Nomura rates analyst George Goncalves was in Japan during the US election, and so he got an interesting, un-conventional perspective on what it all meant:Region’s Pre/Post Election Thoughts: We were fortunate enough to have the opportunity to gauge the reaction to the US elections from a Japan/Asia perspective. Most investors expected a tight race before Tuesday night’s outcome, but the majority of clients expected President Obama to be re-elected. We were in Japan as the US state results were released. It seemed that Japan rates accounts were already long (recent MoF data confirm this) as they expected an Obama win to trigger a micro rally after the results. Following the election, many clients were surprised with how narrow the win was with the popular vote and were worried with the potential for the US remaining split and polarised by different factions. They had many questions and concerns of how negative future policies may become in the US given that a repeat of the divided government will be one most likely mired in gridlock. Lastly, they saw parallels to Japan’s political scene of the last decade where the focus at one point turned to cutting back government spending, which then led to inferior plans that entrenched them in a low growth world with multiple lost decades.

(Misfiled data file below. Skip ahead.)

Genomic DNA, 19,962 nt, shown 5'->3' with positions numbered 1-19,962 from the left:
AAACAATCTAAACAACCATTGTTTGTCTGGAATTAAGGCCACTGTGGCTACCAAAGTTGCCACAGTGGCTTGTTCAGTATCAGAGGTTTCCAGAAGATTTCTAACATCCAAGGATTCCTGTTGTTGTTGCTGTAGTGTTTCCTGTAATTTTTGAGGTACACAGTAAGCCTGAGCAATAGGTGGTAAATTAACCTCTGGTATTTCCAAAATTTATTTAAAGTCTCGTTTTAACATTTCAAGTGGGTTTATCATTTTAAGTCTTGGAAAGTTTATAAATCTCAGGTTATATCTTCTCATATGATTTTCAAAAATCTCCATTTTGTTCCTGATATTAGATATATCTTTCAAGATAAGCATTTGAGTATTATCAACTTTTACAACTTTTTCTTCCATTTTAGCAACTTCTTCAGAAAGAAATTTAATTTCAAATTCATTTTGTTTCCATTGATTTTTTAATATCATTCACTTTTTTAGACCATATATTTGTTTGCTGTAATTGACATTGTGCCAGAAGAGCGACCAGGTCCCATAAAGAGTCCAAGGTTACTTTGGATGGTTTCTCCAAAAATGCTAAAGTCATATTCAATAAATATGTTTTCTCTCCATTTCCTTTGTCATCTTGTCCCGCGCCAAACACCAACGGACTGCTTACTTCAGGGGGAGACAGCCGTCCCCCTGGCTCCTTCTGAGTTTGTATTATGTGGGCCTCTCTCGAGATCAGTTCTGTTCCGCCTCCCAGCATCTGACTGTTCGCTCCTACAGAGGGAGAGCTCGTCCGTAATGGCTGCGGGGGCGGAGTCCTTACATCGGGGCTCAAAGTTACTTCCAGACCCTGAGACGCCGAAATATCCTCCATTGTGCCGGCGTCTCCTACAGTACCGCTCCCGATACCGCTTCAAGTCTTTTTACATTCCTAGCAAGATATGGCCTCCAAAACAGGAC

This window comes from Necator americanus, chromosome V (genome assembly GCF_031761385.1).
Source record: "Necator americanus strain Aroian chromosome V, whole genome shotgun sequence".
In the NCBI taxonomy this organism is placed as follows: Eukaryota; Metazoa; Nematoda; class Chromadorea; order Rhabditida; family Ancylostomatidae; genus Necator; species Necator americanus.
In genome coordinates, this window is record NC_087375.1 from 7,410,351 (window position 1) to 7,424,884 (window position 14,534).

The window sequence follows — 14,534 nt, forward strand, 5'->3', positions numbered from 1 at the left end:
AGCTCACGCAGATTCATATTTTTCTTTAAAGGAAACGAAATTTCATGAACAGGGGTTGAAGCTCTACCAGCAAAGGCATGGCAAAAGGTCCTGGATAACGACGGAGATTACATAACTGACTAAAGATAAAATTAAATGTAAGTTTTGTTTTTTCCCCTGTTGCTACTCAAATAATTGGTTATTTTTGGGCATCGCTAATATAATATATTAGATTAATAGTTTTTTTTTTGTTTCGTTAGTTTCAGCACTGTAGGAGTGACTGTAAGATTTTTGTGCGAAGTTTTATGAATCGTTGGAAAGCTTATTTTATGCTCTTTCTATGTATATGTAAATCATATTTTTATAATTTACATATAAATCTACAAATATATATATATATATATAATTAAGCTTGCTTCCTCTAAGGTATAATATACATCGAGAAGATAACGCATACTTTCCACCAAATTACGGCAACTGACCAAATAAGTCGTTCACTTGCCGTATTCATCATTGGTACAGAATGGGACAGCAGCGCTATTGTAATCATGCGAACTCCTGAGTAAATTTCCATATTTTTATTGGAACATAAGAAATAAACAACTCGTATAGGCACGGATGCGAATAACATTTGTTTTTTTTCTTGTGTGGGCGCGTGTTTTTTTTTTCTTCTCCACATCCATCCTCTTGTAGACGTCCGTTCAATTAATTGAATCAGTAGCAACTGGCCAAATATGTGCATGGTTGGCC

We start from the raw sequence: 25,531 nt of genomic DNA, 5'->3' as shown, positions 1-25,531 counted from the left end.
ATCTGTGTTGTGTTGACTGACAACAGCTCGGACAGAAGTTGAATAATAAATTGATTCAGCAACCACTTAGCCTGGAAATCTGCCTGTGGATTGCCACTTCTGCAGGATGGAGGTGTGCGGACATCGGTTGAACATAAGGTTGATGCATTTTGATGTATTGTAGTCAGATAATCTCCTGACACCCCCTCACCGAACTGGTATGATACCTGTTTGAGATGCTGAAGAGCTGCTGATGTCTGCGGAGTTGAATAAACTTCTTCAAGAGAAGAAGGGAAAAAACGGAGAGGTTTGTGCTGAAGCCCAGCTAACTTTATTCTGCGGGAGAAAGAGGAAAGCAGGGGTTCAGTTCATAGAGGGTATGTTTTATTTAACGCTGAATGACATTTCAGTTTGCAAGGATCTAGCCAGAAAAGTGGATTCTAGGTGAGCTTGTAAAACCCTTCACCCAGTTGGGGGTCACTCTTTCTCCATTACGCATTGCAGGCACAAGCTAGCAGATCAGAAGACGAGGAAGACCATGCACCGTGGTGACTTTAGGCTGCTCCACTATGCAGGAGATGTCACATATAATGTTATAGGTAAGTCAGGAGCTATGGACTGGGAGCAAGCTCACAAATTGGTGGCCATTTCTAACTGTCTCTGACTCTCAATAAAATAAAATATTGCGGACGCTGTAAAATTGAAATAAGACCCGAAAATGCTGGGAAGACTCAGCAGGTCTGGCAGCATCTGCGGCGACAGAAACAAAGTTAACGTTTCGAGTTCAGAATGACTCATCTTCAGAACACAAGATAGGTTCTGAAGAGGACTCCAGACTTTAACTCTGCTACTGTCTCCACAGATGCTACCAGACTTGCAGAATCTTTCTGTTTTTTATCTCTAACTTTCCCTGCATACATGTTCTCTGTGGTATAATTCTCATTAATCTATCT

Anyone who has read Richard Koo (who is also at Nomura) knows how damaging Japan’s bouts with premature austerity have been, as attempts at consolidation were met with bouts of re-deleveraging, lost taxes, higher deficits, and more pain.
The US is in a bit better situation, and it’s been impressive how the US has avoided the world’s austerity fever so far, but… it seems inevitable that that’s coming to an end. A pure push off of everything (taxes, spending cuts, etc.) seems impossible, even under the most optimistic scenario.
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